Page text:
Turns out, taking the road “less traveled by” is more than a lovely and wise line of Robert Frost verse; it’s also something that the United Nations’ World Tourism Organization takes to heart. Sunday, September 27th marks the UN’s World Tourism Day, and this year, the organization is promoting rural development and the discoveries that await when you travel beyond the expected (read: overcrowded) urban hubs. Rustic journeys not only reward you the traveler (natural splendor, fresh air, open space), they benefit rural communities economically.
In the U.S., travelers can honor this mission by flying into rural regions and taking in the natural beauty along a National Scenic Byway. Here, five of our favorite rural routes to help you plan your next trip.
Schoodic Scenic Byway
As vacationers clog other parts of New England looking for fall foliage, this jagged stretch of the Maine coastline remains blissfully crowd-free. That means you can stop for a lobster roll without an hour-long wait, and you’ll see more harbor seals than human beachgoers. Snap your requisite photos of Tidal Falls and the Prospect Harbor Lighthouse, and as you round Schoodic Point, check Acadia National Park off your bucket list: The peninsula includes about five percent of Acadia’s total landmass — the only part on the mainland — and it attracts a mere 10 percent of the park’s annual visitors.
Top of the Rockies
What’s the best part of this dramatic mountain byway? As Miley Cyrus would say, “it’s the climb.” Beginning in Aspen, this route is all about altitude: It rarely dips below 9,000 feet; it passes through Leadville, America’s highest incorporated city at 10,152 feet; and it offers views of the state’s two tallest fourteeners, Mt. Elbert (14,433 feet) and Mt. Massive (14,421 feet). A particularly breathtaking stretch — literally — is Independence Pass, which sits above the tree line in an alpine tundra environment that’s home to pikas, marmots and mountain goats.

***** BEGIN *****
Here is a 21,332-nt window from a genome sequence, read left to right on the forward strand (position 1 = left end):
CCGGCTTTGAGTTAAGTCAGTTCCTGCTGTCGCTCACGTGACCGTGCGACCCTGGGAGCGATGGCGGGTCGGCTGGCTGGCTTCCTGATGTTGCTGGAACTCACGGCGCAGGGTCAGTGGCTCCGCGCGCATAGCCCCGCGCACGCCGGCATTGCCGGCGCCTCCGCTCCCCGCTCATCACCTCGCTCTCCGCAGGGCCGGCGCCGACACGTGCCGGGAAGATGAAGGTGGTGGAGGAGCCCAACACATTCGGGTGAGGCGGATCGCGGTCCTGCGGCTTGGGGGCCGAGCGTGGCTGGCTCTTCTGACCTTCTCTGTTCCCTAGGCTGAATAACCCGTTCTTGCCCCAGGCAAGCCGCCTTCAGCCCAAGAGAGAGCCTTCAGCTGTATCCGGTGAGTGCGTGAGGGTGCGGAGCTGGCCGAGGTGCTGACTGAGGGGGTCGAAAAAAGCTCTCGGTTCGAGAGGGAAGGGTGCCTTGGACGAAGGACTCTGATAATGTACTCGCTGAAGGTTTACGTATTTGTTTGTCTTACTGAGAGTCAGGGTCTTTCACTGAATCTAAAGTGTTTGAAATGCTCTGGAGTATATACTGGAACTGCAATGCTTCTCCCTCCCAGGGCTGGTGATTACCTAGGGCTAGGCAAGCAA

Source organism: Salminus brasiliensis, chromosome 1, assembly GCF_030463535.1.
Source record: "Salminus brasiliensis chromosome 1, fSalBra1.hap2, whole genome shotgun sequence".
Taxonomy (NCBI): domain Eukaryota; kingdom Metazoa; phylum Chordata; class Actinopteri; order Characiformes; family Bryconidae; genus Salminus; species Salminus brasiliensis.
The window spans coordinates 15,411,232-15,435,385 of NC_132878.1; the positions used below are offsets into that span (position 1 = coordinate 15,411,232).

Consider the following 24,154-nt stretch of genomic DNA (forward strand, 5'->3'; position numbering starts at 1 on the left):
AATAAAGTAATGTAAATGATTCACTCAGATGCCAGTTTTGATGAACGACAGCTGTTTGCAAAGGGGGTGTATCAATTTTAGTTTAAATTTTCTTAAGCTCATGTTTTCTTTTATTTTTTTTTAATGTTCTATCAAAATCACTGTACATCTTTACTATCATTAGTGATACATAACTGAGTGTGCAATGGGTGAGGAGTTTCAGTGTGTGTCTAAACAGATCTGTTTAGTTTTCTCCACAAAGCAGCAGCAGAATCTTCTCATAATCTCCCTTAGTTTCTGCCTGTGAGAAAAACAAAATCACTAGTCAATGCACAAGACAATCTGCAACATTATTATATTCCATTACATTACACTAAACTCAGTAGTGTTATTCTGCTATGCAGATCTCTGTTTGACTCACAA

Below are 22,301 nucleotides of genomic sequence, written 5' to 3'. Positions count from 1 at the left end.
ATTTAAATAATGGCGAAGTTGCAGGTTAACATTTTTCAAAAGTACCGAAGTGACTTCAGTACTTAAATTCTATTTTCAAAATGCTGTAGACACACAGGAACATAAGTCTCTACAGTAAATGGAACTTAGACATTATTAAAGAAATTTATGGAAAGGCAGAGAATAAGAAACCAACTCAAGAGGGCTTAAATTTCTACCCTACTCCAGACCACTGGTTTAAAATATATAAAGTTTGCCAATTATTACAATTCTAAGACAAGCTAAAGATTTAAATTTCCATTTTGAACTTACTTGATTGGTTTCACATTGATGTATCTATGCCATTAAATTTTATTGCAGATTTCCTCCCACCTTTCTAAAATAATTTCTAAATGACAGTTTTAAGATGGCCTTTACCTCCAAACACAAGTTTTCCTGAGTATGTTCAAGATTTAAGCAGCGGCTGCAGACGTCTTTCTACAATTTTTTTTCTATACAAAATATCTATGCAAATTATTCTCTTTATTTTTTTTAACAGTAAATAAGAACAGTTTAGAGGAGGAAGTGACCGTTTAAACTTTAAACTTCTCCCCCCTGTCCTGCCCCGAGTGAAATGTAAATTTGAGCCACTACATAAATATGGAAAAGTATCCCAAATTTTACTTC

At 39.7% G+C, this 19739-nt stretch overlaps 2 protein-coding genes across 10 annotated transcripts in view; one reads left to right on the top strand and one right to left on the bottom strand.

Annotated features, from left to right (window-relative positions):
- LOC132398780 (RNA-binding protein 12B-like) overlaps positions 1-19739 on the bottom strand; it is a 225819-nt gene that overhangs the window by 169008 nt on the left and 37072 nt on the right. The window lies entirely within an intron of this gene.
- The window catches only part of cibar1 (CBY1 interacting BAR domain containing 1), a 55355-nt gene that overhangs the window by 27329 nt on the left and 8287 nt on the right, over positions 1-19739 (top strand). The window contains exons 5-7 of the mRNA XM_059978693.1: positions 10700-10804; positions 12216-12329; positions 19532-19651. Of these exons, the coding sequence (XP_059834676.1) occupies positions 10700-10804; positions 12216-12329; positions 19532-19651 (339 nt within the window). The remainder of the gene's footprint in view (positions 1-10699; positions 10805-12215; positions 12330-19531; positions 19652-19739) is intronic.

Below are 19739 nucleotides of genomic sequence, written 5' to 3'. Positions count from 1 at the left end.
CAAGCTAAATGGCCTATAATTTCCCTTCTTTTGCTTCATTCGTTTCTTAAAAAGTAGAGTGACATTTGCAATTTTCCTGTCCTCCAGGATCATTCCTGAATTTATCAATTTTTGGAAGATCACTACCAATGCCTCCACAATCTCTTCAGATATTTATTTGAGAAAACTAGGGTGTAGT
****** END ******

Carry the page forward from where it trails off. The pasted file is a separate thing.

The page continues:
Chesapeake Country Scenic Byway
There’s a trapped-in-time quality to Maryland’s Eastern Shore, where you’ll encounter tidewater landscapes and quaint fishing villages. The pleasures here are simple: Watch sailboats drift along the horizon, peer up at bald eagles and ospreys wheeling overhead and always end the night with steamed-to-order blue crabs.
Kaibab Plateau-North Rim Parkway
This ponderosa-pine-lined road leads directly to the Grand Canyon’s crowd-free North Rim, which only sees about 10 percent of the visitors of the South Rim. This stretch 1,000 feet higher in elevation than the South Rim (be sure to check for snow conditions before you go), and cuts through aspen groves and meadows filled with wildflowers in summer. Keep your eyes peeled for rare Kaibab squirrels, which have tufted ears, dark bodies and white tails and live nowhere else on earth.
Outer Banks Scenic Byway
This grand tour of the Tarheel State’s pristine barrier islands includes six lighthouses and beaches where wild horses roam free. One of the most unexpected highlights is Jockey’s Ridge State Park, home to the tallest sand dunes on the East Coast at 80 to 100 feet. They’re so high, in fact, that you can hang glide from the top! Remember, there’s historic precedent for catching the wind here: The Wright Brothers took their first flight just six miles north in Kill Devil Hills.